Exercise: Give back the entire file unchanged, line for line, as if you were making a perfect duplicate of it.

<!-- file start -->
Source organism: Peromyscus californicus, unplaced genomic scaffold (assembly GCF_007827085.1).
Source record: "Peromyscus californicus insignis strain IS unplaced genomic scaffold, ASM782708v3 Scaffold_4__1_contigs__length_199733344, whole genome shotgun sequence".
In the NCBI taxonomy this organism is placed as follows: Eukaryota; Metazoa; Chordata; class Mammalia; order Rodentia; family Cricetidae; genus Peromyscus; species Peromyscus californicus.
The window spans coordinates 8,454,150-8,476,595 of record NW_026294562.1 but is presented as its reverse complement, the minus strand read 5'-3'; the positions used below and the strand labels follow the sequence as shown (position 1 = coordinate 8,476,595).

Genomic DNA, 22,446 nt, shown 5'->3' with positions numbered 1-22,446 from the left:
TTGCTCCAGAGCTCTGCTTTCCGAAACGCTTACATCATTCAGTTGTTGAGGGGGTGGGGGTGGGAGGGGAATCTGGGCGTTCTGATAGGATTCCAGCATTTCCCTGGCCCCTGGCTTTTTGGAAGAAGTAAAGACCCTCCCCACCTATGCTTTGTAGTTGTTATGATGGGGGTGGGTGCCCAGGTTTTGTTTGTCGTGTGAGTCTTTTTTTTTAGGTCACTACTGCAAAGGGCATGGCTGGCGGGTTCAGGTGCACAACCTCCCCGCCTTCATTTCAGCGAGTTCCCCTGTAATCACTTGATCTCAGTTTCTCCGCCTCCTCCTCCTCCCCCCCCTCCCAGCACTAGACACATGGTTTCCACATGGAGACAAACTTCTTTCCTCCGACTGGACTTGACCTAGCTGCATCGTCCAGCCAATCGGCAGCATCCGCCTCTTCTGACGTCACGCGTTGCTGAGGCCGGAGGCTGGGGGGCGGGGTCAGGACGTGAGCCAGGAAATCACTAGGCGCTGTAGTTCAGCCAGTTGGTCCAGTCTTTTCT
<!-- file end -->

Source organism: Peromyscus californicus, unplaced genomic scaffold (assembly GCF_007827085.1).
Source record: "Peromyscus californicus insignis strain IS unplaced genomic scaffold, ASM782708v3 Scaffold_4__1_contigs__length_199733344, whole genome shotgun sequence".
In the NCBI taxonomy this organism is placed as follows: Eukaryota; Metazoa; Chordata; class Mammalia; order Rodentia; family Cricetidae; genus Peromyscus; species Peromyscus californicus.
The window spans coordinates 8,454,150-8,476,595 of record NW_026294562.1 but is presented as its reverse complement, the minus strand read 5'-3'; the positions used below and the strand labels follow the sequence as shown (position 1 = coordinate 8,476,595).

Genomic DNA, 22,446 nt, shown 5'->3' with positions numbered 1-22,446 from the left:
TTGCTCCAGAGCTCTGCTTTCCGAAACGCTTACATCATTCAGTTGTTGAGGGGGTGGGGGTGGGAGGGGAATCTGGGCGTTCTGATAGGATTCCAGCATTTCCCTGGCCCCTGGCTTTTTGGAAGAAGTAAAGACCCTCCCCACCTATGCTTTGTAGTTGTTATGATGGGGGTGGGTGCCCAGGTTTTGTTTGTCGTGTGAGTCTTTTTTTTTAGGTCACTACTGCAAAGGGCATGGCTGGCGGGTTCAGGTGCACAACCTCCCCGCCTTCATTTCAGCGAGTTCCCCTGTAATCACTTGATCTCAGTTTCTCCGCCTCCTCCTCCTCCCCCCCCTCCCAGCACTAGACACATGGTTTCCACATGGAGACAAACTTCTTTCCTCCGACTGGACTTGACCTAGCTGCATCGTCCAGCCAATCGGCAGCATCCGCCTCTTCTGACGTCACGCGTTGCTGAGGCCGGAGGCTGGGGGGCGGGGTCAGGACGTGAGCCAGGAAATCACTAGGCGCTGTAGTTCAGCCAGTTGGTCCAGTCTTTTCT